Tuesday, 26 January 2016

The Rate of Profit

The rate of profit is a derivative of the rate of surplus value. Just as the rate of surplus value is calculated as the proportion of the surplus value to the laid out variable capital, so the rate of profit is calculated as the proportion of the surplus value to the laid out constant capital, and variable capital.

That laid out capital also includes the value of the wear and tear of the fixed capital, even though, in any one year, any individual capital may not actually lay out capital to replace its fixed capital. It must set aside this value of wear and tear, so that fixed capital can eventually be replaced, and so it represents a part of the cost of producing the profit. As Marx sets out, in Capital II, for the economy as a whole, this will tend to average out. If fixed capital has an average lifespan of ten years, in any one year, it will transfer, through wear and tear, 10% of its value to the commodities it helps produce. So, if the total fixed capital stock has a value of £1,000, it will transfer £100. But, in any one year, on average, 10% of the fixed capital stock will need to be physically replaced, which also equals £100. In other words, for the economy as a whole, though not for any individual capital, the amount of value of wear and tear recovered in the value of its output, and set aside to cover the replacement of fixed capital, will be equal to the amount of capital actually laid out to replace fixed capital.

In fact, however, as Marx sets out in Capital II, this is never likely to be exactly true. If fixed capital lasts longer than is expected, more value will be extracted from circulation in the value of wear and tear, than is thrown back into circulation for the purchase of replacement fixed capital. In that case, a disproportion between Department I and Department II arises, so that the under-consumption of fixed capital by Department II, causes an overproduction by Department I. If, fixed capital lasts for less time than expected, the opposite situation arises.

As with the rate of surplus value, this rate of profit, because it is based upon the laid out capital, as opposed to the advanced capital, is the same whether it is measured for a day, week or year. If £1000 of capital is laid out in a week, made up of £500 materials (c), plus £400 wages (v), plus £100 wear and tear (d), and the surplus value (s) is £400, then the rate of profit s/c + d + v, which is equal to 40%. If we measure the rate of profit for the year, we will find it is the same. It would then be, for a fifty week year £50,000 of capital laid out made up £25,000 materials, £20,000 wages and £5,000 wear and tear, whilst the total surplus value would be £20,000, again giving a rate of profit of 40%.

Marx makes clear that the rate of profit, is the rate of profit on the productive-capital, although later in Capital III, Chapter 18, he modifies this so as to include the capital laid out as merchant capital, in the calculation, which merely reflects the fact that the portion of industrial capital forming the commodity-capital, and money-capital, during its circulation phase, has been transformed into independent capitals. The starting point for Marx then in calculating the rate of profit is the circuit of this productive-capital. That is all the more clear in Marx's analysis of the process of social reproduction, in which Marx follows on the model set out by the Physiocrats in the Tableau Economique.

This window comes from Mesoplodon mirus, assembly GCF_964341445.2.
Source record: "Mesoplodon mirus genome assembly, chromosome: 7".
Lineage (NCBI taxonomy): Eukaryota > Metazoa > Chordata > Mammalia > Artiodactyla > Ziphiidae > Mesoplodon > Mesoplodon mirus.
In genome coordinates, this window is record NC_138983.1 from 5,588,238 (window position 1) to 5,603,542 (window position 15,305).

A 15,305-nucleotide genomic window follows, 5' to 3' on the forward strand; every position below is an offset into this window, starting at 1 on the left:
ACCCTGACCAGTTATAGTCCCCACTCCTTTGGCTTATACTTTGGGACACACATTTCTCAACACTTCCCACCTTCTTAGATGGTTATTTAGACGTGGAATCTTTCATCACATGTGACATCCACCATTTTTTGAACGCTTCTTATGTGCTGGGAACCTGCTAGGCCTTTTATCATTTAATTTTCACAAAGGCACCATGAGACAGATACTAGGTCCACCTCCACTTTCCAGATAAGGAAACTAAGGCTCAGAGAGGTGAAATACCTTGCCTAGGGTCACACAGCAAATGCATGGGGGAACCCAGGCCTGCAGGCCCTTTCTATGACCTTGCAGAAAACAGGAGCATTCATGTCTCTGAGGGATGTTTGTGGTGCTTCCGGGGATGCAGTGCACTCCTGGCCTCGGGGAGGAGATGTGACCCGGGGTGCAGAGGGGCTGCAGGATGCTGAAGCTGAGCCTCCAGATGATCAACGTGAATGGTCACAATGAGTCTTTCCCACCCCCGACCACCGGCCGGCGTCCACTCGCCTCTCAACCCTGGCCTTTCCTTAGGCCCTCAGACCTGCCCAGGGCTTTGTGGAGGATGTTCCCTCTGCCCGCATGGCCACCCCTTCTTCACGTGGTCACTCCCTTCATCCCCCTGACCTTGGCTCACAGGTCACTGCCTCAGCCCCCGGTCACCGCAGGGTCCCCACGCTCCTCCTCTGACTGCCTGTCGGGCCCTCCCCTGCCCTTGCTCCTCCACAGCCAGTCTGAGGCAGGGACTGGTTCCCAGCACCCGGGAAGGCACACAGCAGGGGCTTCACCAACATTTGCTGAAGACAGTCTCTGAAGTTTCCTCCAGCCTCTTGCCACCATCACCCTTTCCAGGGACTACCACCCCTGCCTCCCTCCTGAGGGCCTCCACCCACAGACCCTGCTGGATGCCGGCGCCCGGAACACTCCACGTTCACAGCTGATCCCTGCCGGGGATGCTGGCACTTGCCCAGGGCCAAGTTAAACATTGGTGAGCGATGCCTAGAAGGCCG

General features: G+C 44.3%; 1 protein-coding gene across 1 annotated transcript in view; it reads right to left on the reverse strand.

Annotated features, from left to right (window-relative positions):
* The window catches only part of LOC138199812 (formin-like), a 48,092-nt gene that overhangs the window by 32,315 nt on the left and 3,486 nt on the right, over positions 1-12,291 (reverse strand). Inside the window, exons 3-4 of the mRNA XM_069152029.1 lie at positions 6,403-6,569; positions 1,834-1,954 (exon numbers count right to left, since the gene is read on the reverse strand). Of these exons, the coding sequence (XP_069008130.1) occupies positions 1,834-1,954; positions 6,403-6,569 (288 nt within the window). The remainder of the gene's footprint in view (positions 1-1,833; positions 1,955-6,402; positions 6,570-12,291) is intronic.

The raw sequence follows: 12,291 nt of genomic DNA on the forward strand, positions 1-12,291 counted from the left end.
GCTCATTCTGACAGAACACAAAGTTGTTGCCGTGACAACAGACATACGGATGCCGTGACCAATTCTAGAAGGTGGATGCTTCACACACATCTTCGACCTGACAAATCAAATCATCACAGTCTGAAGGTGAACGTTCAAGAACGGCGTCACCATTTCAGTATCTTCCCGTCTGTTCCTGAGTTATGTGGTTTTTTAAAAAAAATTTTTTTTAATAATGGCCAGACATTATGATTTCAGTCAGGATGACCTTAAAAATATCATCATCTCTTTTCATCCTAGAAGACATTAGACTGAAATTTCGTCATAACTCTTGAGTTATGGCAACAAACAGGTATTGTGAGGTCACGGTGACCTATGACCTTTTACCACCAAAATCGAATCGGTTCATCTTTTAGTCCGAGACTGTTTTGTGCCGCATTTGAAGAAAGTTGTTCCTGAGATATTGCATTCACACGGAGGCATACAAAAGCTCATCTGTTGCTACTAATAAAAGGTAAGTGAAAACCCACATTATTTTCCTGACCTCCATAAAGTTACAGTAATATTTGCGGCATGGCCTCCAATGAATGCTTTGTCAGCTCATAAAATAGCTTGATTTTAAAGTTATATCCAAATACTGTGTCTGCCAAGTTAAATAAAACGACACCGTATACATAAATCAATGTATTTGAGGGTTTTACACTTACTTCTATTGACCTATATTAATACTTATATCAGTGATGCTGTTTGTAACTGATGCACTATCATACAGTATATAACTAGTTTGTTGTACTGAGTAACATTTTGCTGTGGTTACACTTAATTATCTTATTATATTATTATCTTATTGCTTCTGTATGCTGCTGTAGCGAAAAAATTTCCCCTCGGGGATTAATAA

For Marx, as with the Physiocrats, that circuit of productive-capital begins with the stock of physical capital in the possession of the capitalist/s. No production can occur unless there already exists a quantity of physical commodities, which comprise the constant and variable capital, which is to be advanced in the process of production. Before workers can be set to work, the capitalist must have factories, machines, and materials, for example. These do not simply appear out of thin air, but are themselves the product of previous years' production. Capitalism itself could never have commenced unless, in the thousands of years preceding it, societies had produced a stock of various products, and commodities, which could then form this physical capital stock.

In the same way, there must exist a physical stock of means of subsistence required both by workers and capitalists, as well as landlords, and money-lenders, who must live by consuming such commodities, whilst production is taking place to replace them. Marx sets out the circuit of productive capital then in the following expanded form.

This indicates that a physical mass of commodities exist, in the shape of fixed and circulating constant capital, as well as of variable capital. Its important to understand the variable capital in the terms Marx describes in his analysis of social reproduction, following on from the Physiocrats. In other words, not as a sum of money wages, but as a mass of commodities required for the workers' reproduction. The value of both the constant and variable capital, here, are expressed in money terms, only, as Marx sets out, because it is impossible to undertake any rational calculation without doing so. But, money here only acts as unit of account for the purpose of undertaking such calculation, and should not be confused with the money prices paid for the commodities bought that comprise the constant and variable capital.